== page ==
This article investigates a sign system in promotional campaigns for the 2 sport/energy-drink brands PowerAde and Monster Energy. More specifically, the paper examines advertising materials published on the British Web sites of the 2 drink brands. The media texts are analyzed using semiotics and critical discourse analysis. In so doing, the author attempts to identify the meaning of sport in different contexts and settings and to interpret ideological connotation embedded in the commercial discourse on sport. The PowerAde advertising presents the meaning of sport as controlled and calculated physical activities associated with high-performance sport. This articulation suggests an idealization of productive individuals, and this appears to be the reification of capitalist ideology through sport. Monster Energy advertising tends to endorse alternative sporting subculture emphasizing the aspects of fun and spectacle, but such endorsement is only validated within the boundaries of consumer culture. The author concludes that advertising involves communication practice through which the meaning of sport with some ideological connotations is continually constructed and disseminated to today’s wider society.
Lauren Reichart Smith and Kenny D. Smith
This case study, using social-identity theory as a framework, examines how sport consumers and producers used different identifiers to engage in conversation during the final games of the 2012 College World Series of baseball. Five major hashtags were noted for each baseball team as primary identifiers; users fit in 3 main groups and subgroups. The analysis of tweets revealed 5 major themes around which the conversations primarily revolved. The study has implications for social-identity theory and team identification, as well as broader implications for audience fragmentation and notions of the community of sport.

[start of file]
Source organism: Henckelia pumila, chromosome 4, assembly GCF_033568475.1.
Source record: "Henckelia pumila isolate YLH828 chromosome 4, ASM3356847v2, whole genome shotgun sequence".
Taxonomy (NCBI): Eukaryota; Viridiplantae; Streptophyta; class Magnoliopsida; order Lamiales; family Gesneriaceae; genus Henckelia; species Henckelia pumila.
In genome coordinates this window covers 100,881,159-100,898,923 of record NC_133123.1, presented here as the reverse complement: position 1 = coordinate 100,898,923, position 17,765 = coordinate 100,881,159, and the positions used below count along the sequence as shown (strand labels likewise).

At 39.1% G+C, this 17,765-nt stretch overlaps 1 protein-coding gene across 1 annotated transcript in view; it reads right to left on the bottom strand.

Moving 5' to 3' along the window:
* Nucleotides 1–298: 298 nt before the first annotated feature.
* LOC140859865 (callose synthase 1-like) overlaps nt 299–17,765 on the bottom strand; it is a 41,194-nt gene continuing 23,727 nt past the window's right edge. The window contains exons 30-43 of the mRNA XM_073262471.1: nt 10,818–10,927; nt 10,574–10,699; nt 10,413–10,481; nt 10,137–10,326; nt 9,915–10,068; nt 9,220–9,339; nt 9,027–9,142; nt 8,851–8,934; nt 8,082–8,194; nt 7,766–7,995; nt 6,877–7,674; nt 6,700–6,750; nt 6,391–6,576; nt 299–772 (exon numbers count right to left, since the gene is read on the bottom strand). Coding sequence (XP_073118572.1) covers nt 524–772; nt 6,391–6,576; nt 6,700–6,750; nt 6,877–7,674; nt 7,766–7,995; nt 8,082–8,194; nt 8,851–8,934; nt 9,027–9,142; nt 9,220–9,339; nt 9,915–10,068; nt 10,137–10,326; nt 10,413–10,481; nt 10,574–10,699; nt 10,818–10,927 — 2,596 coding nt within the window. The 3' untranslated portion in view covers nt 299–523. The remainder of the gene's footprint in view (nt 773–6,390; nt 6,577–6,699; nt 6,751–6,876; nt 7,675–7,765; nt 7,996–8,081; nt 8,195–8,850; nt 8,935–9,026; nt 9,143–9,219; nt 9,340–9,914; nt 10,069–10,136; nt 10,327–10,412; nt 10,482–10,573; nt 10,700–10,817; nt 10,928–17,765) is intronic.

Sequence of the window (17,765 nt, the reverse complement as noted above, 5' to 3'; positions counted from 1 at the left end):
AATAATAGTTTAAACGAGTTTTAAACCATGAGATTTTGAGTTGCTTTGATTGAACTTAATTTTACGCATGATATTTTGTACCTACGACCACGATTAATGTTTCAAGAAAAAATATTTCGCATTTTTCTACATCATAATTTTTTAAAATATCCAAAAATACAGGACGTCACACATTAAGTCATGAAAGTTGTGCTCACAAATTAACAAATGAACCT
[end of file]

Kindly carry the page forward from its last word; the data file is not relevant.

Yuan Wang and Shuhua Zhou
Social media have been increasingly used by sports organizations to communicate with the public. This study explored the Twitter-using practices of National Basketball Association (NBA) clubs (N = 30) in the U.S. in building relationships with their fans during the 2013–14 season. Specifically, it focused on how these clubs used Twitter to build professional, personal, and community relationships through a content analysis of 5,561 tweets on their official Twitter sites. The results suggested that NBA clubs tended to use social media to develop professional relationships with their publics via sharing information and promoting products. There were significant relationships between relationship dimensions and the number of retweets and favorites from Twitter followers. Sports organizations should use social media effectively to strengthen the professional, personal, and community relationships with their publics.
Yongjae Kim, Soojin Kim and Elizabeth Rogol
The purpose of this study is to investigate the effects of consumer innovativeness on sport fans’ behavioral intention to adopt and use sport team apps. Combining the diffusion theory with the technology acceptance model, the current study proposed three extended technology acceptance models. The proposed models were tested with data collected from 233 sport team apps users in the United States. The findings indicate that consumer innovativeness has direct and indirect influences on behavioral intention through beliefs about sport team apps. The partially mediated model fits the data well, was more parsimonious, and had a greater proportion of the variance explained by intention than the other models and thus was chosen for further analysis. Consumer innovativeness and beliefs about the apps explained 55.4% and 42% of the variance in intention to adopt sport team apps, respectively. Empirical evidence also provides strong support for the integrative approach. The study suggests an extended model of technology acceptance model for the acceptance and use of the sport team apps, which can help scholars and marketers understand sport fans’ media behaviors.